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Dr. Robert Sah (ScD, 1990, MIT; MD, 1991, Harvard) joined the UCSD Bioengineering faculty in 1992. He was promoted to Professor in 2001, and has served as Vice-Chair since 2002. Dr. Sah’s research is on the bioengineering of cartilage and joints in growth, aging, degeneration, and regeneration, with applications to diagnosis, prevention, and treatment of osteoarthritis. His research has been recognized by a Young Investigator Award from the National Science Foundation, a Hulda Irene Duggan Investigator Award from the Arthritis Foundation, and two Kappa Delta Awards from the American Academy of Orthopaedic Surgeons, and he is a recipient of the Van C. Mow Medal from the American Society of Mechanical Engineers. He was named a Howard Hughes Medical Institute Professor in 2006.

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NOTE: The first page of text has been automatically extracted and included below in lieu of an abstract

Teaching Bioengineering to Freshmen at UCSD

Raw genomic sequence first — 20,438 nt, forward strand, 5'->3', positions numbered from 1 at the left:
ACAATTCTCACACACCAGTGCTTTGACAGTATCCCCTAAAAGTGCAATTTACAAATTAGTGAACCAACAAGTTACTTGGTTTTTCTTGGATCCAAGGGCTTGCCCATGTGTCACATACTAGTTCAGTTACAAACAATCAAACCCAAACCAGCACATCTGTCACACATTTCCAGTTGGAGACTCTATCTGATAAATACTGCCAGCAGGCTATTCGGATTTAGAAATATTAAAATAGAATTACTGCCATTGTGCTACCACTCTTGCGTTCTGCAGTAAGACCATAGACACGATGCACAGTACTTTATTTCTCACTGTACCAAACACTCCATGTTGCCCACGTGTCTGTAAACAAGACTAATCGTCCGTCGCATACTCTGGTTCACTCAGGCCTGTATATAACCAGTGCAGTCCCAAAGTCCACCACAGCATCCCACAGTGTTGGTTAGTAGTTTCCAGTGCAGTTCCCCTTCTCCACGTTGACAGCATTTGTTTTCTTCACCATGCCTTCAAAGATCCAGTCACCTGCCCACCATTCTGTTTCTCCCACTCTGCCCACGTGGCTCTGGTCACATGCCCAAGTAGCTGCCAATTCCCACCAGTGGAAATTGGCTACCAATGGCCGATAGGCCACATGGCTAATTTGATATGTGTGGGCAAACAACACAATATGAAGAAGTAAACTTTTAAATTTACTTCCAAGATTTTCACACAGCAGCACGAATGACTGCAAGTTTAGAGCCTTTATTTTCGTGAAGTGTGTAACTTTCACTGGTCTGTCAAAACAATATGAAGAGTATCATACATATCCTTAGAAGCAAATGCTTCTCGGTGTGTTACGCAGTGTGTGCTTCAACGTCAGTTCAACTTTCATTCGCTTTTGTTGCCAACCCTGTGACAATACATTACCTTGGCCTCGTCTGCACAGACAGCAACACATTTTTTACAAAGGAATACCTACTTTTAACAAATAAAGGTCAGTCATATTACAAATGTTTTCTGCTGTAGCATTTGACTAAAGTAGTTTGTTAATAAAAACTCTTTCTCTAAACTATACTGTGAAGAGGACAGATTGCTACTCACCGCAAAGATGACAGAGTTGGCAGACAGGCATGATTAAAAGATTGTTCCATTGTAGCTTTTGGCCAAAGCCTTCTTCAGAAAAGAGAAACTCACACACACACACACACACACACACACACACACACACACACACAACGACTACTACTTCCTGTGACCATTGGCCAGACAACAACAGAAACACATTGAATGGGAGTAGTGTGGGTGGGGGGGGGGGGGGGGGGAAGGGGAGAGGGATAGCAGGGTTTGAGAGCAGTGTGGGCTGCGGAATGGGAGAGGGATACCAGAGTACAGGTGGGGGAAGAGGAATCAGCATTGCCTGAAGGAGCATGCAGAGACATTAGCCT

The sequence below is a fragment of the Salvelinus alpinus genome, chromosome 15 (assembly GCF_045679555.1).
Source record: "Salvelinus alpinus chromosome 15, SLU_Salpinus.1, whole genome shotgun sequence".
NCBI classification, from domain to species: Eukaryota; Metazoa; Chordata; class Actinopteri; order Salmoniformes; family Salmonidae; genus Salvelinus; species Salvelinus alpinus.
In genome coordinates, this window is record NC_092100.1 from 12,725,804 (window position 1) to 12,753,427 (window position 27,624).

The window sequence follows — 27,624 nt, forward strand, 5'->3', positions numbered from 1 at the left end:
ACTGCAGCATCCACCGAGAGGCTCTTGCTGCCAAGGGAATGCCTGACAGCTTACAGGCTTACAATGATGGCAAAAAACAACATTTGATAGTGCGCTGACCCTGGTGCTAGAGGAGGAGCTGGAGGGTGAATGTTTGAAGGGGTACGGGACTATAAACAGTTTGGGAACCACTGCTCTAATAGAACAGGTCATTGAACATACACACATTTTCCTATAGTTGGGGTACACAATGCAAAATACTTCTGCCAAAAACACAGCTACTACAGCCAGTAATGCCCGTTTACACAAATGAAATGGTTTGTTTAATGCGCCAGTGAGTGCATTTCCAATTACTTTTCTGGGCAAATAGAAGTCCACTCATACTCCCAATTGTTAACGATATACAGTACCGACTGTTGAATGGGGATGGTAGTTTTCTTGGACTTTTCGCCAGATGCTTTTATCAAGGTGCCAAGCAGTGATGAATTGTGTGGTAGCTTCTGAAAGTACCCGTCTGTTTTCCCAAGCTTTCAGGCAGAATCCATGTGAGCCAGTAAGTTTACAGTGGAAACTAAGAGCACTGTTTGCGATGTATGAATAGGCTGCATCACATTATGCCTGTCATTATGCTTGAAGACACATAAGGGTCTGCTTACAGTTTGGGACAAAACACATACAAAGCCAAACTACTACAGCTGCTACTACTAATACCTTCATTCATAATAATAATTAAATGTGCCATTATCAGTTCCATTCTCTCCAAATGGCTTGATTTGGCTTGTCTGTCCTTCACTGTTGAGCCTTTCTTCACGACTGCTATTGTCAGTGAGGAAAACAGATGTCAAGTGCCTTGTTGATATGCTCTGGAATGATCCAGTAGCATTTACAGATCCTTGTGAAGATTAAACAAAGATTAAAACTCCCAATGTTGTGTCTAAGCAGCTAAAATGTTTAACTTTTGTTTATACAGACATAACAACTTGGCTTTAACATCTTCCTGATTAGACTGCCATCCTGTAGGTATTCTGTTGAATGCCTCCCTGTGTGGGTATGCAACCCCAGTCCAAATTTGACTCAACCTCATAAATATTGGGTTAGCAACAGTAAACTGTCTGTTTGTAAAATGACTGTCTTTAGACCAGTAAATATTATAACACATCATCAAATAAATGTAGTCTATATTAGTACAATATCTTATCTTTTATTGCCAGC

Several courses are now offered at UCSD in order to introduce freshmen students to Bioengineering. BENG 1, Introduction to Bioengineering, is designed to introduce students to bioengineering as a discipline and also to introduce them to the research activities in the department in a large lecture-style course format. Bioengineering faculty members speak about their research during the class sessions and teams of students explore a design project of their choice. BENG 87, Freshmen Seminars in Bioengineering, is offered to introduce students to aspects of bioengineering in a small interactive group setting with faculty. Faculty members offer seminars each quarter on topics of their choice, usually related to their research interests. Students select seminars on a topic of interest and are encouraged to share their ideas with faculty and other students during discussions. Both courses have proven to be successful in format and content. Students enjoyed the variety of topics that were presented, met the department faculty at an early stage, and were assisted in picking an area of focus within bioengineering. Since these courses were pass/fail, the students did not feel pressured at a vulnerable time in their college career, when they are transitioning to the demands of college courses. Group design project gave the students some experience with working on teams and performing background research necessary for research, and prepared them for other courses.